Professional Development for Healthcare Professions Blog

Webinar- $10 - Encryption- Not Just for the Techies

Posted by Chad Sines on Sun, Nov 27, 2011 @ 01:00 PM

Med-Line School of Medical TranscriptionTitle: Encryption- Not Just for the Techies
When: Tues, Nov 29, 2011 4 PM - 5 PM PST
Presenter:  Chad Sines, MS, MBA, AHDI-F
Length: 1 hour
Credits: 1 TW/MTT
Cost: $10 

Gone is the time when the transcriptionist can expect their tech department to handle all their encryption needs. With the serious bite of HITECH, MTs are on notice that they must personally be using encryption on devices that handle PHI. Additionally, wise individuals know to encrypt personally-sensitive information such as banking, correspondence, and other information they wish to stay private. Participants will learn what encryption is, how to use it, and learn how to use a free high-level encryption program to secure their machine. 1 TW/MTT

Topics: Webinar

Webinar- $10 - Advanced Resume Building

Posted by Chad Sines on Sun, Nov 20, 2011 @ 01:00 PM

Med-Line School of Medical TranscriptionTitle: Advanced Resume Building
When: Tues, Nov 22, 2011 4 PM - 5 PM PST
Presenter:  Chad Sines, MS, MBA, AHDI-F
Length: 1 hour
Credits: 1 PD
Cost: $10 

Every professional knows they must have a current, professional-appearing resume. But do you know how to market your resume in a virtual environment? Companies like Pongo, Linkedin, Monster, etc, offer an excellent resource to potential employers but only if you know how to use them.  1 PD

Topics: Webinar

Webinar- $10 - Ophthalmology

Posted by Chad Sines on Wed, Nov 16, 2011 @ 01:00 PM

Med-Line School of Medical TranscriptionTitle: Ophthalmology
When: Fri, Nov 18, 2011 12 PM - 1 PM PST
Presenter:  Diane Gilmore, CMT, AHDI-F
Length: 1 hour
Credits: 1 CM
Cost: $10 

Even though the eye itself is very small—about 1 inch in diameter on average—it is a delicate, complex structure that is often called the most complex organ in the body. Success in transcribing ophthalmologic reports requires familiarity with the specialized terminology used to describe the anatomy and physiology of the eye as well as a working knowledge of the diseases that affect the eyes, along with their respective treatments. This webinar provides the anatomy of the human eye and the process of vision; it also describes the procedures used to examine the eye as well as typical methods of diagnosis and treatment of common diseases of the eye.   

Topics: Webinar

How Are You Preparing for a Changing Job Market?

Posted by Chad Sines on Mon, Nov 14, 2011 @ 02:44 PM

Med-Line School of Medical TranscriptionDon't freak out. It is possible to be appropriately frightened about the current economic downturn of our country without losing your cool. Cool heads prevail. In this environment, all jobs are scarce although transcriptionists with acute care training are having their pick from the best. The rate of unemployment is overwhelming and has led some individuals to adapt new attitudes. A lot of people are reevaluating their educational training and skills. It is a fact that the more training a person has in a specific field, the more qualified and sought after he/she is for a particular position. One area that requires specific training and skills is the health care industry. Health care is an ever-changing career field. There is constant movement to consolidate, organize, manage and market information to the general public. And with change comes opportunity. Jobs in health care are widespread and ever evolving. The electronic health record adoption has also created a need for more qualified documentation experts. Hospitals and doctors' offices are transitioning into complete electronic filing systems and some are even moving away from traditional transcription. This change requires a higher level of specialty that many transcriptionists currently possess. Many transcriptionists are using what little time is left before the mandatory adoption of the EHR to enhance their skill sets in order to open doors they were previously afraid to open. The question many are asking themselves is 'Am I marketable in this upcoming job market?' ‘Is there a way for me to quickly improve my technical skill set without breaking the bank?”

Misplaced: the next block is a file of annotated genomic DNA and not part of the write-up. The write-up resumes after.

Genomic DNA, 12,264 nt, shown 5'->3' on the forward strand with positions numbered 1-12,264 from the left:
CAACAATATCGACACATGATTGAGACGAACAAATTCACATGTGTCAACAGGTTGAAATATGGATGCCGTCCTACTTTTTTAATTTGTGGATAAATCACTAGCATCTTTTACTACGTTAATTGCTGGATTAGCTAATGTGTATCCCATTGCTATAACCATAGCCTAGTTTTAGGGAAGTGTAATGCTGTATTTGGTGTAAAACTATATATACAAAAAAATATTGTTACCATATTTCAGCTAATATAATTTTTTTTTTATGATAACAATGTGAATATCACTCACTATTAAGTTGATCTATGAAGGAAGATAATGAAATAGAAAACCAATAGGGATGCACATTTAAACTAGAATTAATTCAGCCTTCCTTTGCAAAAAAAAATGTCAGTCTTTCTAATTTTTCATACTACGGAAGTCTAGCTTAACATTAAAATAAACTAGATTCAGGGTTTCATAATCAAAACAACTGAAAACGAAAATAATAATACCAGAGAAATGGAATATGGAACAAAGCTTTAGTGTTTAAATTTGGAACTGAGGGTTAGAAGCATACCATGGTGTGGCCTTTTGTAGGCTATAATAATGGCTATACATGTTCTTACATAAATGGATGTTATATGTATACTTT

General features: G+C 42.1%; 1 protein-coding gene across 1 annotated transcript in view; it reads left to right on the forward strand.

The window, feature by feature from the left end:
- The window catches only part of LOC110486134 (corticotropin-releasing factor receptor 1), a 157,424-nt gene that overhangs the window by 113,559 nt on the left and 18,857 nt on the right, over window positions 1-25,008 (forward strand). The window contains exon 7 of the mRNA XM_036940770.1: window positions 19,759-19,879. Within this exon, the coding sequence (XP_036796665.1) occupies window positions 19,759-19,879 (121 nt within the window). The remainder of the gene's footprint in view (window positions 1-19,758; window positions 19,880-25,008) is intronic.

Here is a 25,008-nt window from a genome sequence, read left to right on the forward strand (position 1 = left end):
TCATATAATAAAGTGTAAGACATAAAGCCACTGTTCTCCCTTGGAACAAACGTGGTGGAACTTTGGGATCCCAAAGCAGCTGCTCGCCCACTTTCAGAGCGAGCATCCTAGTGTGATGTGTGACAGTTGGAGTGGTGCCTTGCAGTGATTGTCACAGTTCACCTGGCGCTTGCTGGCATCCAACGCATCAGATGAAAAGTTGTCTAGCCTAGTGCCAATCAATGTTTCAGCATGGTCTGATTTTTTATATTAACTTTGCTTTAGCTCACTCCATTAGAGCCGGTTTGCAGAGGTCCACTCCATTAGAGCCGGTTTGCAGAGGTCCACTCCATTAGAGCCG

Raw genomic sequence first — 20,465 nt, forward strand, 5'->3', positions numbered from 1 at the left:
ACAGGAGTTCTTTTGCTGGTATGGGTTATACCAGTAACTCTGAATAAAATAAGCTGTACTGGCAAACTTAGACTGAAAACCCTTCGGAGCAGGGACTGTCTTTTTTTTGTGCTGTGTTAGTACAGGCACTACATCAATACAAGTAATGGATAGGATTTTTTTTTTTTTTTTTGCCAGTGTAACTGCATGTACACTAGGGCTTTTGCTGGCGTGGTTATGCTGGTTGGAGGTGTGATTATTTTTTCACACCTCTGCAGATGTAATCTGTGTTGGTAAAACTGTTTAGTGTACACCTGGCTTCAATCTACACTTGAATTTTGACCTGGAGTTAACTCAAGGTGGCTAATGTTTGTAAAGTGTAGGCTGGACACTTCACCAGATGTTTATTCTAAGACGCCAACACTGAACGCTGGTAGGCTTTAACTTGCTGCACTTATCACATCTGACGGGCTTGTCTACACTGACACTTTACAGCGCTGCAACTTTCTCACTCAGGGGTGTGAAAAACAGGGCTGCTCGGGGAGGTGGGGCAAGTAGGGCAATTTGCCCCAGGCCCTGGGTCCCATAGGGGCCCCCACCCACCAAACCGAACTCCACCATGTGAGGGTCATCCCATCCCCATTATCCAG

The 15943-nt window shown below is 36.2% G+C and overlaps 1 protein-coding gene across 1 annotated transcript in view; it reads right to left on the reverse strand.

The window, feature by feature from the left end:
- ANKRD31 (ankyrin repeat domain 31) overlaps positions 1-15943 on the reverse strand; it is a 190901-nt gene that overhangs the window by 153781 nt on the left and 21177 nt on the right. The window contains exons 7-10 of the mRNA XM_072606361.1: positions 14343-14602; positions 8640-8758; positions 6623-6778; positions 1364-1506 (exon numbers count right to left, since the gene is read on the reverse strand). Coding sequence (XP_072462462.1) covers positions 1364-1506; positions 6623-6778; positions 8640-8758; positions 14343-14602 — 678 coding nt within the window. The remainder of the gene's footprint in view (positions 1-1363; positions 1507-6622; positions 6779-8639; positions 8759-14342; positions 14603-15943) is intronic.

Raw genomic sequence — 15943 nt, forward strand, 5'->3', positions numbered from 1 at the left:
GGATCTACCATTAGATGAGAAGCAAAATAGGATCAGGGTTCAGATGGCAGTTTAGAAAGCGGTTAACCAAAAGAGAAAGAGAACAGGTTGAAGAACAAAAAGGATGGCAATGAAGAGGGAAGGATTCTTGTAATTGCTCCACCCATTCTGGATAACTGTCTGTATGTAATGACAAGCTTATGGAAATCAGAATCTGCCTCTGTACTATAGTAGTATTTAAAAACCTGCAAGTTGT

Each professional decision you make has its ability to be a building block towards the tower of success. Evaluate your goals, learn about possible training courses that can be completed in as little as six months. Now is the time to start defining yourself. There are many opportunities for people with health care training to succeed in this fast-changing job market. 

Med-Line School is please to be a part of evolving today's transcriptionist into tomorrow's documentation leaders. Our Medical Coding Bridge Program has seen a inspirational reception from MTs looking to advance their skill sets in a program designed to build on their knowledge without re-inventing the wheel and doing so at a price that fits in any budget.

Enroll by Nov 15th for only $1800.

  • Pay in full and receive the books for free, a $350 value.
  • Pay $225 down payment and seven monthly installments of $225. You can get the books through us for $350 or get them used/new on your own.